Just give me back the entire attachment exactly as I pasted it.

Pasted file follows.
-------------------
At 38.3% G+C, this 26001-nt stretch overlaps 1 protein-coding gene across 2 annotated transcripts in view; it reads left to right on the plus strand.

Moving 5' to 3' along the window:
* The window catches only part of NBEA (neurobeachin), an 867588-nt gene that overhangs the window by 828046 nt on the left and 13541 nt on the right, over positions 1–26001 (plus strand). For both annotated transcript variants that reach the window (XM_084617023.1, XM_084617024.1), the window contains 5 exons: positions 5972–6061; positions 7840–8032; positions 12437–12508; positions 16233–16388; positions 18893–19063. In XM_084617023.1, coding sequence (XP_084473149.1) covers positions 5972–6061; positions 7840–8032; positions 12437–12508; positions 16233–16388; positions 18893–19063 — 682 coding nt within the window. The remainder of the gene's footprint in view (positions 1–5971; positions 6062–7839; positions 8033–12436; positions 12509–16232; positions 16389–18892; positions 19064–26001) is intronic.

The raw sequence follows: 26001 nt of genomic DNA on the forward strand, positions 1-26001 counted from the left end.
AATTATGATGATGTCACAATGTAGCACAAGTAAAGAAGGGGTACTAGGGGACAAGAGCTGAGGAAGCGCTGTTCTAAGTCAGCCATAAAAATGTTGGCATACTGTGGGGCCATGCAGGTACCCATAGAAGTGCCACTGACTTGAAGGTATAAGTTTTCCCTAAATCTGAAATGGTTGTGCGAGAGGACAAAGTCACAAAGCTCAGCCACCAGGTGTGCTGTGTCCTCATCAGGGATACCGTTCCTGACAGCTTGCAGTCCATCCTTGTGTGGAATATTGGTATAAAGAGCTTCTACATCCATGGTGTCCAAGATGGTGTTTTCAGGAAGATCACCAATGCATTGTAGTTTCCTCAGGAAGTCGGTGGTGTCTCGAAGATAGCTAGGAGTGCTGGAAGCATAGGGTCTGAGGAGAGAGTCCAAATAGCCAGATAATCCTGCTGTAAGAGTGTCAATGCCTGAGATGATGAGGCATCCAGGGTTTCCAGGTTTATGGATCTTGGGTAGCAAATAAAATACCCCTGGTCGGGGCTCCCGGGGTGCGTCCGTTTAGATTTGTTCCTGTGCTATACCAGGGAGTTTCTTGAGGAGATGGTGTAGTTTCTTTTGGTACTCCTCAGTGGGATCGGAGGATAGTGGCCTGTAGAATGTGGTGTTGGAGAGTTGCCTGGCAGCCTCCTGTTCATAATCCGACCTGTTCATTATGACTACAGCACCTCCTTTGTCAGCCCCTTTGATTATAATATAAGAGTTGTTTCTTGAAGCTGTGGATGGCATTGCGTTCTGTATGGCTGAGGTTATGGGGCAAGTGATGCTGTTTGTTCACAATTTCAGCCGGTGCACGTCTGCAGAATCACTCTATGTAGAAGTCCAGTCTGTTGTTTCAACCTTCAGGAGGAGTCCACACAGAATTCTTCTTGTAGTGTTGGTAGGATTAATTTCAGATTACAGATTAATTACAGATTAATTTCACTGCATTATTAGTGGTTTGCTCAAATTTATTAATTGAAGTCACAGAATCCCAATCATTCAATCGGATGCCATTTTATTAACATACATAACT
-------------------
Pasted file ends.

At 38.3% G+C, this 26001-nt stretch overlaps 1 protein-coding gene across 2 annotated transcripts in view; it reads left to right on the plus strand.

Moving 5' to 3' along the window:
* The window catches only part of NBEA (neurobeachin), an 867588-nt gene that overhangs the window by 828046 nt on the left and 13541 nt on the right, over positions 1–26001 (plus strand). For both annotated transcript variants that reach the window (XM_084617023.1, XM_084617024.1), the window contains 5 exons: positions 5972–6061; positions 7840–8032; positions 12437–12508; positions 16233–16388; positions 18893–19063. In XM_084617023.1, coding sequence (XP_084473149.1) covers positions 5972–6061; positions 7840–8032; positions 12437–12508; positions 16233–16388; positions 18893–19063 — 682 coding nt within the window. The remainder of the gene's footprint in view (positions 1–5971; positions 6062–7839; positions 8033–12436; positions 12509–16232; positions 16389–18892; positions 19064–26001) is intronic.

The raw sequence follows: 26001 nt of genomic DNA on the forward strand, positions 1-26001 counted from the left end.
AATTATGATGATGTCACAATGTAGCACAAGTAAAGAAGGGGTACTAGGGGACAAGAGCTGAGGAAGCGCTGTTCTAAGTCAGCCATAAAAATGTTGGCATACTGTGGGGCCATGCAGGTACCCATAGAAGTGCCACTGACTTGAAGGTATAAGTTTTCCCTAAATCTGAAATGGTTGTGCGAGAGGACAAAGTCACAAAGCTCAGCCACCAGGTGTGCTGTGTCCTCATCAGGGATACCGTTCCTGACAGCTTGCAGTCCATCCTTGTGTGGAATATTGGTATAAAGAGCTTCTACATCCATGGTGTCCAAGATGGTGTTTTCAGGAAGATCACCAATGCATTGTAGTTTCCTCAGGAAGTCGGTGGTGTCTCGAAGATAGCTAGGAGTGCTGGAAGCATAGGGTCTGAGGAGAGAGTCCAAATAGCCAGATAATCCTGCTGTAAGAGTGTCAATGCCTGAGATGATGAGGCATCCAGGGTTTCCAGGTTTATGGATCTTGGGTAGCAAATAAAATACCCCTGGTCGGGGCTCCCGGGGTGCGTCCGTTTAGATTTGTTCCTGTGCTATACCAGGGAGTTTCTTGAGGAGATGGTGTAGTTTCTTTTGGTACTCCTCAGTGGGATCGGAGGATAGTGGCCTGTAGAATGTGGTGTTGGAGAGTTGCCTGGCAGCCTCCTGTTCATAATCCGACCTGTTCATTATGACTACAGCACCTCCTTTGTCAGCCCCTTTGATTATAATATAAGAGTTGTTTCTTGAAGCTGTGGATGGCATTGCGTTCTGTATGGCTGAGGTTATGGGGCAAGTGATGCTGTTTGTTCACAATTTCAGCCGGTGCACGTCTGCAGAATCACTCTATGTAGAAGTCCAGTCTGTTGTTTCAACCTTCAGGAGGAGTCCACACAGAATTCTTCTTGTAGTGTTGGTAGGATTAATTTCAGATTACAGATTAATTACAGATTAATTTCACTGCATTATTAGTGGTTTGCTCAAATTTATTAATTGAAGTCACAGAATCCCAATCATTCAATCGGATGCCATTTTATTAACATACATAACT